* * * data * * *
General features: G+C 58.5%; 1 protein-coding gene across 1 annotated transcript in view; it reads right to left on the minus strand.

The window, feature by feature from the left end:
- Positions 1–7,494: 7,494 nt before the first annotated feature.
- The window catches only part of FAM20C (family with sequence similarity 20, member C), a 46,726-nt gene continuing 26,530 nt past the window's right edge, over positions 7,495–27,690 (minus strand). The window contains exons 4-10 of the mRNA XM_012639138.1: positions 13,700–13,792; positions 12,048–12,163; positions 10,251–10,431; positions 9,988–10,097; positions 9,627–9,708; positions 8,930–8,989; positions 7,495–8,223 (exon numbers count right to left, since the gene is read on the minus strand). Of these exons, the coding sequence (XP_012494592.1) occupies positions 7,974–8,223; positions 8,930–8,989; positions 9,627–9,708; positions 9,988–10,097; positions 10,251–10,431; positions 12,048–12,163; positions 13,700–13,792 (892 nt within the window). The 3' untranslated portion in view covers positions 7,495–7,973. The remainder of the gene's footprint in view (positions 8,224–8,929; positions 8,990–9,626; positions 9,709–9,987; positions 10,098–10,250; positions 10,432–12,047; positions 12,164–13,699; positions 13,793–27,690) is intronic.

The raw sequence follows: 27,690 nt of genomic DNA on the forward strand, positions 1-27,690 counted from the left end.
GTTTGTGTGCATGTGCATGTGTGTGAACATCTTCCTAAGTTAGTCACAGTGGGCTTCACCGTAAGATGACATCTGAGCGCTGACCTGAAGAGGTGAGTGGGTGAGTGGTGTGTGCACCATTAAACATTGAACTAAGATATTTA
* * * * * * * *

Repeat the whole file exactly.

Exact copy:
General features: G+C 58.5%; 1 protein-coding gene across 1 annotated transcript in view; it reads right to left on the minus strand.

The window, feature by feature from the left end:
- Positions 1–7,494: 7,494 nt before the first annotated feature.
- The window catches only part of FAM20C (family with sequence similarity 20, member C), a 46,726-nt gene continuing 26,530 nt past the window's right edge, over positions 7,495–27,690 (minus strand). The window contains exons 4-10 of the mRNA XM_012639138.1: positions 13,700–13,792; positions 12,048–12,163; positions 10,251–10,431; positions 9,988–10,097; positions 9,627–9,708; positions 8,930–8,989; positions 7,495–8,223 (exon numbers count right to left, since the gene is read on the minus strand). Of these exons, the coding sequence (XP_012494592.1) occupies positions 7,974–8,223; positions 8,930–8,989; positions 9,627–9,708; positions 9,988–10,097; positions 10,251–10,431; positions 12,048–12,163; positions 13,700–13,792 (892 nt within the window). The 3' untranslated portion in view covers positions 7,495–7,973. The remainder of the gene's footprint in view (positions 8,224–8,929; positions 8,990–9,626; positions 9,709–9,987; positions 10,098–10,250; positions 10,432–12,047; positions 12,164–13,699; positions 13,793–27,690) is intronic.

The raw sequence follows: 27,690 nt of genomic DNA on the forward strand, positions 1-27,690 counted from the left end.
GTTTGTGTGCATGTGCATGTGTGTGAACATCTTCCTAAGTTAGTCACAGTGGGCTTCACCGTAAGATGACATCTGAGCGCTGACCTGAAGAGGTGAGTGGGTGAGTGGTGTGTGCACCATTAAACATTGAACTAAGATATTTA